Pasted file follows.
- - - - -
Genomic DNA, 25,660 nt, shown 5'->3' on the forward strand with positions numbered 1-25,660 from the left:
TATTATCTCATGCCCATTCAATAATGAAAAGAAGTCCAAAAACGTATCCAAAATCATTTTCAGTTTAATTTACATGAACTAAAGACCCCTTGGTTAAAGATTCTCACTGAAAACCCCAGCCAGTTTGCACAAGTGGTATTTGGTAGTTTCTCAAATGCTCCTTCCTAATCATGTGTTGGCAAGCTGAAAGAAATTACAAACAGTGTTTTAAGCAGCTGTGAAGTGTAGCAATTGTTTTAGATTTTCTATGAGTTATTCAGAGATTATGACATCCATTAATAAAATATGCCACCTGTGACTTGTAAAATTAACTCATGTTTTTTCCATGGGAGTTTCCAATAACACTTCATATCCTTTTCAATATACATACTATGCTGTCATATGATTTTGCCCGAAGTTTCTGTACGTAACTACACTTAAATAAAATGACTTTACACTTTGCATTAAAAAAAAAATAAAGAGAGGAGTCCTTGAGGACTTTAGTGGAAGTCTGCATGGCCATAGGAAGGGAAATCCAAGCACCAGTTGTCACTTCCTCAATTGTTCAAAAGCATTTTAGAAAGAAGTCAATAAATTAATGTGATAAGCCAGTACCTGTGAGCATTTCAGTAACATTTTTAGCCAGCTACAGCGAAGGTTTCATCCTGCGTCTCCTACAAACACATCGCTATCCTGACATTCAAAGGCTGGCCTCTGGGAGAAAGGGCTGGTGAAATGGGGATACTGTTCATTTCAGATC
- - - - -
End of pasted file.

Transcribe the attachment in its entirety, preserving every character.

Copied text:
Genomic DNA, 25,660 nt, shown 5'->3' on the forward strand with positions numbered 1-25,660 from the left:
TATTATCTCATGCCCATTCAATAATGAAAAGAAGTCCAAAAACGTATCCAAAATCATTTTCAGTTTAATTTACATGAACTAAAGACCCCTTGGTTAAAGATTCTCACTGAAAACCCCAGCCAGTTTGCACAAGTGGTATTTGGTAGTTTCTCAAATGCTCCTTCCTAATCATGTGTTGGCAAGCTGAAAGAAATTACAAACAGTGTTTTAAGCAGCTGTGAAGTGTAGCAATTGTTTTAGATTTTCTATGAGTTATTCAGAGATTATGACATCCATTAATAAAATATGCCACCTGTGACTTGTAAAATTAACTCATGTTTTTTCCATGGGAGTTTCCAATAACACTTCATATCCTTTTCAATATACATACTATGCTGTCATATGATTTTGCCCGAAGTTTCTGTACGTAACTACACTTAAATAAAATGACTTTACACTTTGCATTAAAAAAAAAATAAAGAGAGGAGTCCTTGAGGACTTTAGTGGAAGTCTGCATGGCCATAGGAAGGGAAATCCAAGCACCAGTTGTCACTTCCTCAATTGTTCAAAAGCATTTTAGAAAGAAGTCAATAAATTAATGTGATAAGCCAGTACCTGTGAGCATTTCAGTAACATTTTTAGCCAGCTACAGCGAAGGTTTCATCCTGCGTCTCCTACAAACACATCGCTATCCTGACATTCAAAGGCTGGCCTCTGGGAGAAAGGGCTGGTGAAATGGGGATACTGTTCATTTCAGATC